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The Islamic Fast and the Holy Month of Ramadan – Part II

This Muslim had attended university classes all day since morning and was now cooking their meal, and had done all of that, without food or drink. I was impressed and I’m still impressed at how much Islam instills in people goodness and strengthens and shapes them into being strong, clean, honest people.

The prayer I recognized at once as the way Jesus, peace be upon him, prayed, as depicted in the Garden of Gethsemane, barefoot, after ablutions, kneeling and prostrating, ‘he fell on his face in prayer’, (many verses in Bible describe it this way and not only for Jesus, but other followers.)

Someone who is not drinking fluids to keep the body temperature regulated has to be careful when exposing themselves to nature’s harsh elements.

Fasting also teaches us about energy and economy. How much energy can expend or conserve becomes daily issues we have to think about. Certain activities such as outdoor elements can affect us negatively or positively when we are fasting. Namely: the heat and sun should be considered energy zappers. Someone who is not drinking fluids to keep the body temperature regulated has to be careful when exposing themselves to nature’s harsh elements. If one is skilled in fasting, (they hydrate themselves well during the breakfast times) hard physical labor can be performed while fasting. I’ve seen construction workers during Ramadan continue working from morning to mid-day. In cold and dry, climates, energy is expended to keep warm, as food is our source of warmth. In hot climates, where I live, not eating or eating lightly is a pleasure, because when you’re not feeding the body, you don’t feel the heat. In fact, indoors, we can feel cold while fasting even if the outside temperatures exceed 90F. The moment we eat our bodies warm up and on go the air conditioners.

Would anyone think fasting teaches us about human emotions? One of the first things a fasting person must realize, is anger comes at a huge price and sacrifice. It is a threat to the body and brain. It sends high levels of cortisol and other harmful hormones surging through the body. This weakens a person and zaps their energy. If we are attacked or harassed while fasting, we are advised by the Quran and Hadeeth to ward off such confrontation while fasting by saying: ‘I am fasting, I am fasting.’ This might shift the aggressor’s frame of mind giving them a chance to weigh the situation. Do they really want to abuse someone who is fasting; practicing a religious duty?

Modern science is showing us the ill effects of anger and its stress hormones on our hearts and brains.

This negative human emotion, is one Prophet Muhammed, peace be upon him, warned us about. “Be slow to anger,” he said. From this we understand, anger is a response. It is something we can control. We can feed or quench anger or never even let something bother us to such a degree that we lash out in revenge. One of our Creator’s names is the Avenger. Allah performs intervention on behalf of those who call on Him.

If you notice, people who become easily angered, or who are angry and moody all the time, are in a habit. They’ve learned this means of dealing with life’s struggles. Aren’t they exhausted by this negative emotion? When we fast, we don’t have that kind of energy to waste. A single outburst of anger can quickly debilitate you. What does ‘anger’ accomplish? For the fasting person, anger will leave them feeling weak, shaky, not well. A friend told me their father and mother were arguing during Ramadan right before Iftar. The father went to his room and didn’t come out to break his fast. Someone in the family went to check on him and found him dead from a massive heart attack. Lying by his side was a Quran, subhanAllah.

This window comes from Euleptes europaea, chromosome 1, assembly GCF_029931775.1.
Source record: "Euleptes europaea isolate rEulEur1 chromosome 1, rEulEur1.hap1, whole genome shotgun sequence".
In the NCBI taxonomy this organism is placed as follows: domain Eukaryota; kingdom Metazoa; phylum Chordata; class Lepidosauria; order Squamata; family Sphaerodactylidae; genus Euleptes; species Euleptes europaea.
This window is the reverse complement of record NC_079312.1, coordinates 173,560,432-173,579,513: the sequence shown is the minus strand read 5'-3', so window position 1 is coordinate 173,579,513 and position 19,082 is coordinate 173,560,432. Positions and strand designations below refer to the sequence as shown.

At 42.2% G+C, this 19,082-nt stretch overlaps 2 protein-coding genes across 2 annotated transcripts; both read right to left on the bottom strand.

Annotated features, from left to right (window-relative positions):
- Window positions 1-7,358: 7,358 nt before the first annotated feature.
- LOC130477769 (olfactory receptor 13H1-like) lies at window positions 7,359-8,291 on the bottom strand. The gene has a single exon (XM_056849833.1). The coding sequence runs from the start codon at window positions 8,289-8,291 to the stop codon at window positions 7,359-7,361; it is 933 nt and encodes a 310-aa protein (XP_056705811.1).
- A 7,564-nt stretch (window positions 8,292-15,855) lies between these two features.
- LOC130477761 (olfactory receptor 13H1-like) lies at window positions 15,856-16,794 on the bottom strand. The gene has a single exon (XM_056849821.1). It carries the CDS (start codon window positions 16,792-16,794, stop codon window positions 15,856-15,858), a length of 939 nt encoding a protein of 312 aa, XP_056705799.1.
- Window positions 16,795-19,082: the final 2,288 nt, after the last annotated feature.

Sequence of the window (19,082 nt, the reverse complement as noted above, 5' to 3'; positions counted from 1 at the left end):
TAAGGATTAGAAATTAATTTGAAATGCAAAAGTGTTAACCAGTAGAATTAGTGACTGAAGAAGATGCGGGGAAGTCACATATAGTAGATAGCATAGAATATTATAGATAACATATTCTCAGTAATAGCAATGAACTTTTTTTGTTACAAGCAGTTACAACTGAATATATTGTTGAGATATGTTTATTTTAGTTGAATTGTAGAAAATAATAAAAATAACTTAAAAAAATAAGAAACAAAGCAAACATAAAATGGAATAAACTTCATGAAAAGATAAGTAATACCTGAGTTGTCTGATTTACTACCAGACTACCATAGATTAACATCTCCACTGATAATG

One of the best remedies for anxiety is fasting. With the current pandemic scare, I felt strongly that this Ramadan was going to be an extra blessing for the Muslim world. Fasting makes you relaxed. With less sugar in your system, and with your focus on performing as many good deeds as you can, nothing but peace can possibly be the outcome.

End of part II.  Part III will follow.


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Laurie Hill
Laurie Hill
Laurie Hill holds a Liberal Arts degree from Pennsylvania State University and a Certificate for Writing Social Commentary, (2006). Having traveled to many countries she is a passionate promoter for world peace for all people and all religious thought, as long as its base is non-violent, and respects individual freedom. An aspiring novelist with three completed novels she is currently working to publish her third. She has resided in Jeddah for twenty-eight years.

3 CONVERSATIONS

  1. Another great one Laurie Hill! I agree that the pandemic was well timed as it started in Rajab and shelter in place firmly established in Shaban, the two holy months leading up to Ramadan. how many years do we abruptly shift from “busy life” to the “Ramadan slowdown”. It is a challenge for those of us where Muslims are the minority. Alhamdullilah this year the whole world is in stillness with us!

    I also like your point about anger. Emotions only last 90 seconds, 3 minutes max. After that we are just, fueling the fire with our thoughts. While fasting, we are taught to say, “I am fasting”, to stop confrontations. I use it even outside of Ramadan.

    On nutrition, hydration is cumulative so drinking two glasses of water when you break you fast each night before indulging will make it harder to eat too much and reinforce hydration. A few years ago when Ramadan was in the hottest months in the Northern Hemisphere I wrote an ebook called Ramadan Food Hacks, to help us get through eating hydrating foods and nutrient dense foods.

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